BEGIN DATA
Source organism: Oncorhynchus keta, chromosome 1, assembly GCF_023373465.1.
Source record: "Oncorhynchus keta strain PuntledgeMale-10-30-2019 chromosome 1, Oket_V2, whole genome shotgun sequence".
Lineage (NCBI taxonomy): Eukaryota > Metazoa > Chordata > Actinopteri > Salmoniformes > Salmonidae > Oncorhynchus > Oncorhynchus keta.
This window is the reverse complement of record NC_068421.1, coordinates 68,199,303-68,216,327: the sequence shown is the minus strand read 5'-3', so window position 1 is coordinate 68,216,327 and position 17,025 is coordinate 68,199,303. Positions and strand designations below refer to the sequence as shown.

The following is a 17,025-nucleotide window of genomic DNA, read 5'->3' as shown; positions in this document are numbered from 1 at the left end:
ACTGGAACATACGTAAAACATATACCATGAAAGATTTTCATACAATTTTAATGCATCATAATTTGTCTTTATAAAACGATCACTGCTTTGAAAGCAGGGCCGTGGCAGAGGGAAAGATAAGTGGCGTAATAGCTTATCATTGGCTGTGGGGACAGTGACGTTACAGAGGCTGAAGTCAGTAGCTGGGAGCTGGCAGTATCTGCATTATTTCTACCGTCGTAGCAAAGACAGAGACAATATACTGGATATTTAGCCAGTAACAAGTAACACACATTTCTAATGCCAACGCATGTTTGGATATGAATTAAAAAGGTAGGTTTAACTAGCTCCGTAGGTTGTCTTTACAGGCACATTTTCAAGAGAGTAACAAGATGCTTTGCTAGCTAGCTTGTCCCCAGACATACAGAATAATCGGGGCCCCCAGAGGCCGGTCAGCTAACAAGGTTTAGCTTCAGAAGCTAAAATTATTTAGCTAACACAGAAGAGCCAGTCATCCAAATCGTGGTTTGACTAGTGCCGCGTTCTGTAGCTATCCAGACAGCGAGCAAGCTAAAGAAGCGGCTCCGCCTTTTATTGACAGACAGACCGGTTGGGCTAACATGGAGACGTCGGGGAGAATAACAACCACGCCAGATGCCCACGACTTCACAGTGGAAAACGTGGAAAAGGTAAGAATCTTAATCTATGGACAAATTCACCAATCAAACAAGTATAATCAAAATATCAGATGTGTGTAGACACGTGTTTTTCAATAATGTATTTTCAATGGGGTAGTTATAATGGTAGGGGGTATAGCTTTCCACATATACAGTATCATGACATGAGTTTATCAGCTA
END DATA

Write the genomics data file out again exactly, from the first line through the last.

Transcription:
Source organism: Oncorhynchus keta, chromosome 1, assembly GCF_023373465.1.
Source record: "Oncorhynchus keta strain PuntledgeMale-10-30-2019 chromosome 1, Oket_V2, whole genome shotgun sequence".
Lineage (NCBI taxonomy): Eukaryota > Metazoa > Chordata > Actinopteri > Salmoniformes > Salmonidae > Oncorhynchus > Oncorhynchus keta.
This window is the reverse complement of record NC_068421.1, coordinates 68,199,303-68,216,327: the sequence shown is the minus strand read 5'-3', so window position 1 is coordinate 68,216,327 and position 17,025 is coordinate 68,199,303. Positions and strand designations below refer to the sequence as shown.

The following is a 17,025-nucleotide window of genomic DNA, read 5'->3' as shown; positions in this document are numbered from 1 at the left end:
ACTGGAACATACGTAAAACATATACCATGAAAGATTTTCATACAATTTTAATGCATCATAATTTGTCTTTATAAAACGATCACTGCTTTGAAAGCAGGGCCGTGGCAGAGGGAAAGATAAGTGGCGTAATAGCTTATCATTGGCTGTGGGGACAGTGACGTTACAGAGGCTGAAGTCAGTAGCTGGGAGCTGGCAGTATCTGCATTATTTCTACCGTCGTAGCAAAGACAGAGACAATATACTGGATATTTAGCCAGTAACAAGTAACACACATTTCTAATGCCAACGCATGTTTGGATATGAATTAAAAAGGTAGGTTTAACTAGCTCCGTAGGTTGTCTTTACAGGCACATTTTCAAGAGAGTAACAAGATGCTTTGCTAGCTAGCTTGTCCCCAGACATACAGAATAATCGGGGCCCCCAGAGGCCGGTCAGCTAACAAGGTTTAGCTTCAGAAGCTAAAATTATTTAGCTAACACAGAAGAGCCAGTCATCCAAATCGTGGTTTGACTAGTGCCGCGTTCTGTAGCTATCCAGACAGCGAGCAAGCTAAAGAAGCGGCTCCGCCTTTTATTGACAGACAGACCGGTTGGGCTAACATGGAGACGTCGGGGAGAATAACAACCACGCCAGATGCCCACGACTTCACAGTGGAAAACGTGGAAAAGGTAAGAATCTTAATCTATGGACAAATTCACCAATCAAACAAGTATAATCAAAATATCAGATGTGTGTAGACACGTGTTTTTCAATAATGTATTTTCAATGGGGTAGTTATAATGGTAGGGGGTATAGCTTTCCACATATACAGTATCATGACATGAGTTTATCAGCTA